Yes, that's right, bike lessons. The Stin had a friend over the other day to play. I use the word "play" loosely, as their definition is very different than mine. They would be completely content with playing the Wii, DS or any other form of video gaming system, all day long-sometimes even separately. I, on the other hand, feel that playing means interacting, requires physical exertion, imagination and usually requires them being outside. So when I said the dreaded words, "No Wii boys, go play outside" the moping and dropped heads began- they were SO bored.
I swear that The Stin and his friends don't know how to actually be friends. They are kind of like The Ster... who is 16 months. They play by each other-but not with each other, it's like independent play with company...it's crazy! I have actually begun telling the boys to go figure out how to be friends and how to play together-because they really don't know how.
As the dragging of the feet and constant check ins of "can we play the Wii yet" continued, I decided to start rattling off things they could do: go get some other kids and play tag, hide-and-seek, capture the flag, get a game of football or soccer going, go out back and set up the horseshoes or the croquet set, shoot some hoops, get your remote control cars out, go get your bikes and ride around the block...and that's when I heard it:
"I can't Mrs. Crislip, I need to take bike lessons." WHAT?! I tried to give him the benefit of the doubt and inquired into this comment...bike lessons? Why would you need those? He was quite articulate in telling me that he has almost everything down but is having a problem with balance so his parents think he needs bike lessons...yup bike lessons. What do you say to that...I just shook my head and sent their moping butts outside to sit around and be bored. I gave it a good go and after the bike lesson excuse, I was done for the day.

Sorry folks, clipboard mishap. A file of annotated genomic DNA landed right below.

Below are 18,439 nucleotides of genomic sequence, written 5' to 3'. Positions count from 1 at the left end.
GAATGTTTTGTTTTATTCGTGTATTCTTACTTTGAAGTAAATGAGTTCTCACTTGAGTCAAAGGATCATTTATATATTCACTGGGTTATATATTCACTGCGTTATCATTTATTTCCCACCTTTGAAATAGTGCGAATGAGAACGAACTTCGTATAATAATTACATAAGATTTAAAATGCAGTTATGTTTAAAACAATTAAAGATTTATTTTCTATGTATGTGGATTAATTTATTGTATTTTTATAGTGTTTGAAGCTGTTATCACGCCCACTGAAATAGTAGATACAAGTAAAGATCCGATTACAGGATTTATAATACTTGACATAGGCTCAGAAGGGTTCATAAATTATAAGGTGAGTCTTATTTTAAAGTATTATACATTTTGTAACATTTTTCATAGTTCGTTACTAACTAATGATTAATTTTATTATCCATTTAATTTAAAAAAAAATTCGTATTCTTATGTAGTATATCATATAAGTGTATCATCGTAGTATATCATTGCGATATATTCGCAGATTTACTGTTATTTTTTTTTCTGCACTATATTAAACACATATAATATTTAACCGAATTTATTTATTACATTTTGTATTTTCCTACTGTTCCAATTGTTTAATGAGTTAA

This is my dilemma every day. I've written before about the other parents being a huge obstacle, none of us are on the same page any more with what is appropriate or necessary for our kids and the "bike lesson" was just another notch on my motherhood frustration belt. This is a boy who is very sweet, he has good manners, but he is not forced to do anything outside and tends to spend most of his time with technology instead of nature-and hence he can't ride a bike. This isn't a lesson situation, we're not playing the piano, you can't teach balance, you feel balance and unfortunately you feel the cement or grass before you feel the balance. He was never required to get out there and practice and fall and get back up and try again so he is now 10 years old and cannot ride a bike. The sad thing is that the best thing would probably be to put his training wheels back on, but how do you do that to a 10 year old boy?
It's just crazy to me, but this is how it is right now. I worry that the art of "being a boy" will be lost soon and it just kind of makes me sad. I want The Stin to grow up and be sweet and compassionate, but I also want him to be a man. I want him to embrace his testosterone and use those powers for good. Honestly, if I caught him and a friend in an argument and rolling around in the grass, I would probably breathe a sigh of relief. It might sound wrong, but boys are boys and I would love to see them acting that way...because the truth is, I don't.
So if you are raising a boy and he picks up a bug and sticks it in his pocket or rough houses in the grass with his dad-embrace it! They don't say boys will be boys for nothing and I don't want that phrase to become a moot point.